Governments need to invest in solutions that offer automation and orchestration so that teams can leave tedious work to technology while they focus on higher-value tasks.

2. How can public sector agencies then address some of these security challenges?

Security is a data problem: Taking in all data in real time, analysing and then prioritising them eliminates blind spots that can create security vulnerabilities as well as hinder investigation and resolution. With end-to-end visibility, organisations are able to monitor for threats in one place, simplifying and strengthening their security posture.

The ability to rapidly investigate across entire tech stacks also allows for fast investigation that can lead to quick response times, minimising impact from security threats without compromising on citizen experience.

Splunk’s security platform can help organisations remove data silos within agencies, to ensure security teams can access and analyse data across departments to identify potential threats.

Splunk Security combines security information and event management; security orchestration, automation and response; user behaviour analytics and threat intelligence to help organisations stop threats in their tracks, find bad actors, and resolve incidents quickly. Through this, organisations can increase the efficiency of security operation centres, improve productivity, and strengthen security posture across multi-cloud, hybrid environments.

3. Besides security, how do data-driven insights benefit organisations in other ways?

Governments need to make decisions and act in real time. Besides security, IT and development teams must also be able to take in data at scale and from any source to enable monitoring, troubleshooting and action. Agencies can’t wait minutes to see if they are having issues, given the on-demand nature of cloud-native technologies.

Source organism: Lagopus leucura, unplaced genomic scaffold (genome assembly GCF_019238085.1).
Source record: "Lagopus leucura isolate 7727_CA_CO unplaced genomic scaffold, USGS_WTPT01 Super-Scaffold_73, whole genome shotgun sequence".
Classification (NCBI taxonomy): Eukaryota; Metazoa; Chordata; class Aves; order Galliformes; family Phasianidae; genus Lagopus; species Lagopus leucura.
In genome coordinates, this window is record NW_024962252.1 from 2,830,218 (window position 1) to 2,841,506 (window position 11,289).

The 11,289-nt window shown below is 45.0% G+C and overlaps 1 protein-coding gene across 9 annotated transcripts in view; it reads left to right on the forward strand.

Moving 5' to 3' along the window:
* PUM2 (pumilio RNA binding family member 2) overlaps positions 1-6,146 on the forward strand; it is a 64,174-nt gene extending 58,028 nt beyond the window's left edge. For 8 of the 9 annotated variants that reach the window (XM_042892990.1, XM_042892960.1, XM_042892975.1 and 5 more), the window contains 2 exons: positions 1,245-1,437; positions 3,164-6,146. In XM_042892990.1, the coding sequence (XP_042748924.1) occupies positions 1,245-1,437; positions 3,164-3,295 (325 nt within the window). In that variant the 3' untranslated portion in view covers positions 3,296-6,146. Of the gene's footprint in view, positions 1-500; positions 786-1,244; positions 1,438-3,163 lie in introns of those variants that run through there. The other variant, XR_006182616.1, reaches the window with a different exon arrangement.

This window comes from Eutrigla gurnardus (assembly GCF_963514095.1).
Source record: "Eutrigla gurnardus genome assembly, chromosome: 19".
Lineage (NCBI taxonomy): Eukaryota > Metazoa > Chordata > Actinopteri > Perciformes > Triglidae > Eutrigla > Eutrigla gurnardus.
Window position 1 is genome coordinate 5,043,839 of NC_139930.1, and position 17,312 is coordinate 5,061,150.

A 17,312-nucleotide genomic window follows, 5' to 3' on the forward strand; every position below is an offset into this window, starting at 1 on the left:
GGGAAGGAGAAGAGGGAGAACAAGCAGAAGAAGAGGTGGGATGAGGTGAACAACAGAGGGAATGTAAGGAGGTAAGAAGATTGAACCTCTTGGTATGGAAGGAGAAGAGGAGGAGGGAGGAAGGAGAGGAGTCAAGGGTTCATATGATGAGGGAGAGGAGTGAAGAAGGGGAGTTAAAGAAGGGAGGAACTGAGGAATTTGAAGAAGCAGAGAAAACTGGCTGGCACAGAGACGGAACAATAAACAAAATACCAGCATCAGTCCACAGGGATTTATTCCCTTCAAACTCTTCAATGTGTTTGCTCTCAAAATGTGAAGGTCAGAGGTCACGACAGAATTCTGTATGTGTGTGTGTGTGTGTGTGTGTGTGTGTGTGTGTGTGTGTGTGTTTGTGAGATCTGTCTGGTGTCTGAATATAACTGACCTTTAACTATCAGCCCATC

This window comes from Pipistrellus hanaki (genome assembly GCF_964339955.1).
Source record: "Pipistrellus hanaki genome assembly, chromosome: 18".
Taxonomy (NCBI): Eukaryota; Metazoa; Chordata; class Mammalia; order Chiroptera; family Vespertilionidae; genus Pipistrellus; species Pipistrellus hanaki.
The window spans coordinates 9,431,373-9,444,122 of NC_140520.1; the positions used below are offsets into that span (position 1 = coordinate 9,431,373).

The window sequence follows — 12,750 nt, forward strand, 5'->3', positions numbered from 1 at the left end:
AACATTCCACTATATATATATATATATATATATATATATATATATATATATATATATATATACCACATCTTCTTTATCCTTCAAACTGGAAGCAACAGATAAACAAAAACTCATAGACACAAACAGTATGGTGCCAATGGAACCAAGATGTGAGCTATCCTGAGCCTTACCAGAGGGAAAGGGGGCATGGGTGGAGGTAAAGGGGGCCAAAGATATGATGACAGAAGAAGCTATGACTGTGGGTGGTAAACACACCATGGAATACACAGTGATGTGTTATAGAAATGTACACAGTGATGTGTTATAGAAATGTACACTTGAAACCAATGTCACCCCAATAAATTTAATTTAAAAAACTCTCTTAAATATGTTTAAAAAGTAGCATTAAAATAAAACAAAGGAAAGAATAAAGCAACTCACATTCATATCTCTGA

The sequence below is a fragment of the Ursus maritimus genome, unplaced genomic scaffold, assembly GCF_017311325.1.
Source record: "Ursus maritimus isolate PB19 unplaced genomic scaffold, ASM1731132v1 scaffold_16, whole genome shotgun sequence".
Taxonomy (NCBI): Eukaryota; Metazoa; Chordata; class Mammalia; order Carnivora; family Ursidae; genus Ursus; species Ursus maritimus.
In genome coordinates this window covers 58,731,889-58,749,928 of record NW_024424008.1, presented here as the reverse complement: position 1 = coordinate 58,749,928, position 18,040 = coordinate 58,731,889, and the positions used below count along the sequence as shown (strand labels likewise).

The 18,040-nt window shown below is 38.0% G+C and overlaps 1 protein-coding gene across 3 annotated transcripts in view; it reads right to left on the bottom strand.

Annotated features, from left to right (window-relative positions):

Splunk provides customers with an end-to-end contextual view of their data across multiple data sources, and the analytical tools to rapidly identify what matters. In other words, we remove the barriers between data and action, generating data insights that could fuel innovation in the areas of product or service development, operational efficiency or citizen experience.

Additionally, the Splunk Observability platform provides application performance management and AIOps as well as infrastructure and digital experience monitoring to provide full-stack visibility. This allows agencies to improve customer experience, innovate faster, and run services with greater resilience, scale and efficiency.

4. How has Splunk’s Security and Observability platform helped public sector organisations in their digital transformation so far? Can you share an example?

Globally, numerous public sector organisations use Splunk’s security, IT and observability solutions in their digitalisation journey and to make confident decisions.

As an example, in Asia, we helped the Government Service Insurance System (GSIS) in the Philippines improve the efficiency of their security operations. The GSIS is a corporation that offers social security, insurance and financial benefits such as pension funds, retirement schemes and loans to 3 million active and retired government personnel and their dependents.

By using Splunk’s platform, the GSIS’s security operations team of four no longer needs to toggle between over 20 different security applications. Instead, they can now use a single Splunk dashboard to gain visibility into the whole organisation’s security posture while maintaining successful operations during remote work amidst the pandemic.

Splunk supports government agencies worldwide and has over 2,400 partners and professional services that meet agencies at various levels of their digital transformation and cloud migration journey.

Learn more about Splunk’s Security and Observability platforms at GovWare! Catch them at Booth R22 to find out more.